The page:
Healy Discusses Plan to Resign
Incidents of vandalism led selectman to make the decision, he said.
While balancing the role of selectman with his work and family responsibilities has been “challenging” of late, Selectman Jim Healy said it was a recent case of vandalism that pushed him to resign from the board less than a year into his three-year term.
Healy announced his plans to step down this spring in a letter.
In the letter, Healy, who works in the Office of the General Counsel for the University of Massachusetts, mentions a promotion at work, increasing responsibilities in addition to his job as selectman and three incidents in which his vehicle’s tires were slashed that occurred in May 2007, December 2008 and just three weeks ago.
“I had been doing some soul searching beginning in October about how I was going to be able to juggle all of the things I was now doing,” Healy told Needham Patch. “Unexpectedly, my job changed in August, and I also took up a part-time teaching job at a local college as an adjunct professor. I added those responsibilities to all the other things I was doing at home and, with the selectman obligations, it was getting challenging.”
However, after all four tires on his vehicle were slashed about three weeks ago, Healy said the decision to resign came quickly.
“What really tipped me over the edge was, about three weeks ago, my car was vandalized in precisely the same manner in which it had occurred to me during my last service on the Board of Selectmen, in May 2007 and December 2008,” Healy said. “I concluded, after looking at all the various scenarios, that the one common factor in these three cases of vandalism was my service on the board.”
Healy pointed out that several factors had changed since the first incident. He lives in a different home and holds a different job than he did at the time of the first incident. He also drives a different car than he did when the first two incidents occurred.
The most recent vandalism ended up costing Healy $900 in repairs, he said in the letter.
Healy said he did not know of any especially heated debates that may have been going on at the time of the previous two incidents or recently.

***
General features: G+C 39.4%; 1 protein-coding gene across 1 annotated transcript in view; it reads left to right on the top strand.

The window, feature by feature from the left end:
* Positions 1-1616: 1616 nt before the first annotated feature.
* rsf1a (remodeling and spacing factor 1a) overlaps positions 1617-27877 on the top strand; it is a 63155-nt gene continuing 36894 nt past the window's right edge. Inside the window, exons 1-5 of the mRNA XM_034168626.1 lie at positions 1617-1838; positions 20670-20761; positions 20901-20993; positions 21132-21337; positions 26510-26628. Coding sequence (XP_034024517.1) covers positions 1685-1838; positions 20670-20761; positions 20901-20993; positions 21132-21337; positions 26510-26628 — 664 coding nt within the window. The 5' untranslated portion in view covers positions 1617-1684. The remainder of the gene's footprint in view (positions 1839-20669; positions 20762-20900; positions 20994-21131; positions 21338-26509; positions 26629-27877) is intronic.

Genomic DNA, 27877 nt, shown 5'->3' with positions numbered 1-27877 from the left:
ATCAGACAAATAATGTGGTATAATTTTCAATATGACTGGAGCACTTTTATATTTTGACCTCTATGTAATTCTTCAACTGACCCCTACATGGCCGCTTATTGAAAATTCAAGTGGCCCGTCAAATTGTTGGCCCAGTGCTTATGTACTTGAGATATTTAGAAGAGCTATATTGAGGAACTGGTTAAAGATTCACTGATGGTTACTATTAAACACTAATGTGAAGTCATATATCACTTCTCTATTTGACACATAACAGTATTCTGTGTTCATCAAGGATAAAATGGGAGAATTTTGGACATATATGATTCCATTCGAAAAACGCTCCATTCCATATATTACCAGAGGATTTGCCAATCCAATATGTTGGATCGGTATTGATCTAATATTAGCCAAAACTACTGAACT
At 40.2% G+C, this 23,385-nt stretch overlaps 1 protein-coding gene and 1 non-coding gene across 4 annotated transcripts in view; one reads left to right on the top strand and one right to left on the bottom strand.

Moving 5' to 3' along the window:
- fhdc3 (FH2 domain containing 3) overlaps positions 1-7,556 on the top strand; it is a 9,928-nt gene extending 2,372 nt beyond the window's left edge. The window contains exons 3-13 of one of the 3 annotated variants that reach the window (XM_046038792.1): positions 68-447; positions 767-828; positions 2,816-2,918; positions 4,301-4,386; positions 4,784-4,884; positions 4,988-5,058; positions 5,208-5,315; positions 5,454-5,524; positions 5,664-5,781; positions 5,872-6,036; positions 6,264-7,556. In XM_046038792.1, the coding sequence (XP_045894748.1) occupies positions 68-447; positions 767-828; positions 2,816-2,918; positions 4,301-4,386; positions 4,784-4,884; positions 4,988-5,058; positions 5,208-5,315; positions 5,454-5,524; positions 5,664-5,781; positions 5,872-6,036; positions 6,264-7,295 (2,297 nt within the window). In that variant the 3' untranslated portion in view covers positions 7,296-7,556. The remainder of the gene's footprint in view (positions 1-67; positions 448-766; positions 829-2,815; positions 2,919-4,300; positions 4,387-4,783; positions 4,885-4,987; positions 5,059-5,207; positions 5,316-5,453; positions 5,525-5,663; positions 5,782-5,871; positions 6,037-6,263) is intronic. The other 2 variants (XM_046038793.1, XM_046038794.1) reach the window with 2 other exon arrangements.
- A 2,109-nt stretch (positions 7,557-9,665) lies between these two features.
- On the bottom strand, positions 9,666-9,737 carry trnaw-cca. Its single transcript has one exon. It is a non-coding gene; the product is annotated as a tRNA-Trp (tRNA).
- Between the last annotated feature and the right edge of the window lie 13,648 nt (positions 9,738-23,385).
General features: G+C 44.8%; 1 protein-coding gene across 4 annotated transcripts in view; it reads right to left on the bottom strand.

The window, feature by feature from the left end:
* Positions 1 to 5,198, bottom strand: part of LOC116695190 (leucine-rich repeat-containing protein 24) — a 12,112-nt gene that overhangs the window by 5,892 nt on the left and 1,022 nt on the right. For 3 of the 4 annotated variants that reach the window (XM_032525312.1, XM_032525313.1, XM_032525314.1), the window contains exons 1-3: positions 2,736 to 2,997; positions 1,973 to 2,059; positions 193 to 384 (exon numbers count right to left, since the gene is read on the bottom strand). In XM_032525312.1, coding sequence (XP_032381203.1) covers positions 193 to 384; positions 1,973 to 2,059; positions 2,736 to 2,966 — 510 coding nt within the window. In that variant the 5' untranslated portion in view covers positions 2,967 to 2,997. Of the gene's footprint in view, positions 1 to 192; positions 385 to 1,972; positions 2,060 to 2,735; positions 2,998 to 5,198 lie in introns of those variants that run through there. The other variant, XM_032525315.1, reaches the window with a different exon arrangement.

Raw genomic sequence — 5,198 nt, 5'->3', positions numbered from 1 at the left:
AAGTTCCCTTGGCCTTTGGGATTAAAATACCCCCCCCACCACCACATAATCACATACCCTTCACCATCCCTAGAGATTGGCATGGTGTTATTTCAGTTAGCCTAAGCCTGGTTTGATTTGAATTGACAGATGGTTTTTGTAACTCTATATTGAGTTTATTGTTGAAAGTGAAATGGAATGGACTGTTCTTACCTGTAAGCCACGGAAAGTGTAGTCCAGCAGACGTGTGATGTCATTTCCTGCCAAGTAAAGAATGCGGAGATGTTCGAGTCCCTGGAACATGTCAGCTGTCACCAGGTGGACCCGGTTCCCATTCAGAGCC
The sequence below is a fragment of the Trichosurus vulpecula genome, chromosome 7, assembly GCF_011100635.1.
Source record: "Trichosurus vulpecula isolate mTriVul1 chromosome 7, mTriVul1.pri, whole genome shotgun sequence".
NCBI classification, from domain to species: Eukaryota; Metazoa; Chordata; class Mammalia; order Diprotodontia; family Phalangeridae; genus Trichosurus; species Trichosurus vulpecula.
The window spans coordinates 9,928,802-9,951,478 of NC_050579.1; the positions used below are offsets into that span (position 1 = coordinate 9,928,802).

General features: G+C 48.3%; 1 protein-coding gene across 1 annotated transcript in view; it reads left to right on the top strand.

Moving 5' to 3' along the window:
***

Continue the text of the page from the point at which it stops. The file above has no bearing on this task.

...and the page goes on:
“There are always issues that come up for a selectmen,” he said. “I can’t tell you that I know what event it might have been. I don’t know. I am a public servant who speaks my position. You know what my opinion is because I believe that’s what good government is all about. You’re a public servant, which means you need to make public statements and take public positions, and that’s what I did.”
He continued: “People knew where I stood on the issues, and I gather that that may have made me a little bit vulnerable.”
Healy said he believed it was possible for someone to be so angry about his position on an issue that they would carry out these “cowardly acts” of vandalism.
He said he was not aware of similar aggression shown toward any other Needham selectmen but that there had been some vandalism committed against other public servants in the 1990s.
“But they weren’t elected officials, and it had to do with whether or not there would be athletic field lights in town,” Healy said of the incidents.
Healy’s town service began in 1993 when he was appointed to the Finance Committee, a board he served on through 1999. He was then elected as a Town Meeting member in 2000 and served in that capacity through 2003, when he was first elected to the Board of Selectmen. He served as a selectman until 2009, opting not to run for re-election that April.
In 2011, he re-entered local politics, running uncontested for an open seat on the board in the April town election.
Though Healy has said he will step down in April, he may have to do so sooner. According to Town Clerk Tedi Eaton, the last day to post an open position for the spring election is Feb. 7—15 days before the Feb. 22 deadline to submit nomination papers to run for an office.
The town could decide to hold a special election to fill Healy’s position or to leave a vacancy until the next election, Eaton added.
But Healy said he did not want the town to pay for a special election.
“I wanted to make sure we didn’t have to have a special election, which would, of course, cost the town money,” he said.
Whether the seat is placed on the April ballot or another one, it would be for the remaining two years of Healy’s term, Eaton said. The April 10 ballot also will include two three-year terms on the Board of Selectmen, currently held by Moe Handel and John Bulian. Both have said they plan to run for re-election.
After hearing about the resignation via Healy’s letter, Bulian said he wished his colleague well.
“I’ve served with Jim for a long time on the board, and Jim has added value as a member of the Board of Selectmen,” Bulian said. “I wish him well."
Healy said he had some issues he would like to see addressed by the board before he resigns but did not want to name specific items before discussing them with the chairman and town manager.
He also said he had not considered pursuing other offices or involvement in local government.
“I’ve done this service for about 19 years, so it might be a chance to step back and reflect a little bit,” Healy said.